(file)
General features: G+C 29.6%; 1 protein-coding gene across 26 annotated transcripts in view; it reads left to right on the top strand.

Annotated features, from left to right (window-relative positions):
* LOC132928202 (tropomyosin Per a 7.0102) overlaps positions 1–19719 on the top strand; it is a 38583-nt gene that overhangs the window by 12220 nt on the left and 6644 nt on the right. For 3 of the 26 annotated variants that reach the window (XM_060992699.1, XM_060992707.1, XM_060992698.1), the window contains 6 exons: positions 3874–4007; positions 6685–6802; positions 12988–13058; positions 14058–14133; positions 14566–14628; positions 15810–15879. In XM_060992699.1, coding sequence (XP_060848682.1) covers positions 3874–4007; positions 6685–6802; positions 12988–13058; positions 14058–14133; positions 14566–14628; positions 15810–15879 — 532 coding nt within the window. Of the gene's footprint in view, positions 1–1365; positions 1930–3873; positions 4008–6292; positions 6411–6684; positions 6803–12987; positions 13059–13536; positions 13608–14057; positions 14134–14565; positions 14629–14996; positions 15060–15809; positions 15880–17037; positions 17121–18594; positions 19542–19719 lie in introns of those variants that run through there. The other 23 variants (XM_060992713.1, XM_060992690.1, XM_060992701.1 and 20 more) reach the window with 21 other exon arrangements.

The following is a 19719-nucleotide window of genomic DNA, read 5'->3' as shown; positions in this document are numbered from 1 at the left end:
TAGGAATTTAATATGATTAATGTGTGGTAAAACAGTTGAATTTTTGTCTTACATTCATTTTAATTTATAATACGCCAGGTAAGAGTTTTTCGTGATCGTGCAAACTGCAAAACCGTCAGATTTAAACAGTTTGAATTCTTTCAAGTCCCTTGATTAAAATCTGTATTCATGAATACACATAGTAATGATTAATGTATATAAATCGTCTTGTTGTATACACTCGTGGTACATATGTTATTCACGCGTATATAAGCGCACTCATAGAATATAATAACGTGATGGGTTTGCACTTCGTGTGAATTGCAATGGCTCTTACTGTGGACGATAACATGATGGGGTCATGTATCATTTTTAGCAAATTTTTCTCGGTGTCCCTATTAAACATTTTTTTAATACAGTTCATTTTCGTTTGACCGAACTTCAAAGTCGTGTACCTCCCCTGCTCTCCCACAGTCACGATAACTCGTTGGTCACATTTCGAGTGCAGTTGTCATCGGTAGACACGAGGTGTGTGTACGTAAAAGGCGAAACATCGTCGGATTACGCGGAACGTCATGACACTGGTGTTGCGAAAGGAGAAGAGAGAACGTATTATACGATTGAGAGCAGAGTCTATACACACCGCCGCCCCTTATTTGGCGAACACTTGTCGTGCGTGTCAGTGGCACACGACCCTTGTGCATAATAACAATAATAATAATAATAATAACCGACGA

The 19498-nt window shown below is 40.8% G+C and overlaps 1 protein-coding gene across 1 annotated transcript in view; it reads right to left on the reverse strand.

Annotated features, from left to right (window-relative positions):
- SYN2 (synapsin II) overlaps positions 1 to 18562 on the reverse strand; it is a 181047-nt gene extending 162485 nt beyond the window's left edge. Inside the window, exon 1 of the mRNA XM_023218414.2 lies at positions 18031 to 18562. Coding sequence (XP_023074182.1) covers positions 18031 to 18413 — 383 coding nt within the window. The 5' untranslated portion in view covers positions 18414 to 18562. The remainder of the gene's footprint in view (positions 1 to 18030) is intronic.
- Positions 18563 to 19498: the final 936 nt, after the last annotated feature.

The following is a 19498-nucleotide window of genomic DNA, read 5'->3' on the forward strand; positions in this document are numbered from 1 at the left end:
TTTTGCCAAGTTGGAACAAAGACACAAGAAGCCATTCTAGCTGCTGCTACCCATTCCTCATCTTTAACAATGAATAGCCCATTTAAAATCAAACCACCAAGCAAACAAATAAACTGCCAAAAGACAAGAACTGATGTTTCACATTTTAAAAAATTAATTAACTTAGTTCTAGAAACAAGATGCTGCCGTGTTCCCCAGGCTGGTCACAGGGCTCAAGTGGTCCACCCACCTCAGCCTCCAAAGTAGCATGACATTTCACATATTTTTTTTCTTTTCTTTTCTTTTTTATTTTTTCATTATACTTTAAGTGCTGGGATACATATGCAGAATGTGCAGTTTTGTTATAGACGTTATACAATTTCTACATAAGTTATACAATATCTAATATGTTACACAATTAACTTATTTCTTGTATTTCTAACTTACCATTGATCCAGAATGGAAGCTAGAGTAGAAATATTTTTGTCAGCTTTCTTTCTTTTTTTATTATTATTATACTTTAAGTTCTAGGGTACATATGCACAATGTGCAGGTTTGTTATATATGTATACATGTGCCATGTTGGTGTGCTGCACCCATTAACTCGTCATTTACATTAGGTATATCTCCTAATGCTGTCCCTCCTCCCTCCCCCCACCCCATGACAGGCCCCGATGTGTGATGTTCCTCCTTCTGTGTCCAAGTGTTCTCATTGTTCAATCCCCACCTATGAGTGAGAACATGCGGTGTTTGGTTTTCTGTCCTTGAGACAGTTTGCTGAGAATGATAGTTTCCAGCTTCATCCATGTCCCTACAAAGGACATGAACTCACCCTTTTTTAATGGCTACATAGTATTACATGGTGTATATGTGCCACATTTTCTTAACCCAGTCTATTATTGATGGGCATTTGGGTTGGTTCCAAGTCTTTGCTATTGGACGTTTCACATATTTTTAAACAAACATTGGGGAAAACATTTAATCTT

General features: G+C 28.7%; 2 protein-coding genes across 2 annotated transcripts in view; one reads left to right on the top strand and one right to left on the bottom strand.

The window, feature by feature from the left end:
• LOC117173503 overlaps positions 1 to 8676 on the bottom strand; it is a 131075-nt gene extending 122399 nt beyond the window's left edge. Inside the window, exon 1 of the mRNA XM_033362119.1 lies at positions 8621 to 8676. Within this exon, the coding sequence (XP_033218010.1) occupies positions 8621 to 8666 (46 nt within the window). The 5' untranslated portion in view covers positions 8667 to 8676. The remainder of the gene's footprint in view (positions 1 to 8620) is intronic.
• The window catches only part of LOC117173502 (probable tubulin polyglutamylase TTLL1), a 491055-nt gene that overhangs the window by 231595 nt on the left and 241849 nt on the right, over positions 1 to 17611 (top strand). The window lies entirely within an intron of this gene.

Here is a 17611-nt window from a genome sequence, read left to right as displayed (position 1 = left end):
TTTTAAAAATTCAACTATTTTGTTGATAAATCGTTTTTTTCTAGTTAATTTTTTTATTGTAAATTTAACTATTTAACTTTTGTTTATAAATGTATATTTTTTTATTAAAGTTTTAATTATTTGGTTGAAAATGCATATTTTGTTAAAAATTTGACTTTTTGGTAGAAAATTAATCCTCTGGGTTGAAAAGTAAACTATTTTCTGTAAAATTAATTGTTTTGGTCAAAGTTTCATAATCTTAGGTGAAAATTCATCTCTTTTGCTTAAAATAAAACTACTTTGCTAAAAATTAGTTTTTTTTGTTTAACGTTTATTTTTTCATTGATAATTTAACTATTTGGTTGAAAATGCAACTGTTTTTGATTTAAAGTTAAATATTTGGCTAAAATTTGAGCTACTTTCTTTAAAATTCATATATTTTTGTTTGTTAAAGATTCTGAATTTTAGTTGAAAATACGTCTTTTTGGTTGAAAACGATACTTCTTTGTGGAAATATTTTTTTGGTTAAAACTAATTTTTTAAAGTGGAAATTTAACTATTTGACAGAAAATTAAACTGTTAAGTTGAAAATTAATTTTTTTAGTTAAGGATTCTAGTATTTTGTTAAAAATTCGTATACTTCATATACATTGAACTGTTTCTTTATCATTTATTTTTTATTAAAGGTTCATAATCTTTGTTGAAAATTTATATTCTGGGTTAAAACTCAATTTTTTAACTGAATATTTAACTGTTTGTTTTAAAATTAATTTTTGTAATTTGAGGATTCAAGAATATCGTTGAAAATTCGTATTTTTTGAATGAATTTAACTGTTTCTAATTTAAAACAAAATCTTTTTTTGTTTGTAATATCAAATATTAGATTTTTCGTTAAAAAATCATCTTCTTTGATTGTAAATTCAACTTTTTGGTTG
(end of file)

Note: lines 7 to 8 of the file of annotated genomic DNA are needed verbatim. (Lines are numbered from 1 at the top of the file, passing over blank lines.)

Annotated features, from left to right (window-relative positions):
- SYN2 (synapsin II) overlaps positions 1 to 18562 on the reverse strand; it is a 181047-nt gene extending 162485 nt beyond the window's left edge. Inside the window, exon 1 of the mRNA XM_023218414.2 lies at positions 18031 to 18562. Coding sequence (XP_023074182.1) covers positions 18031 to 18413 — 383 coding nt within the window. The 5' untranslated portion in view covers positions 18414 to 18562. The remainder of the gene's footprint in view (positions 1 to 18030) is intronic.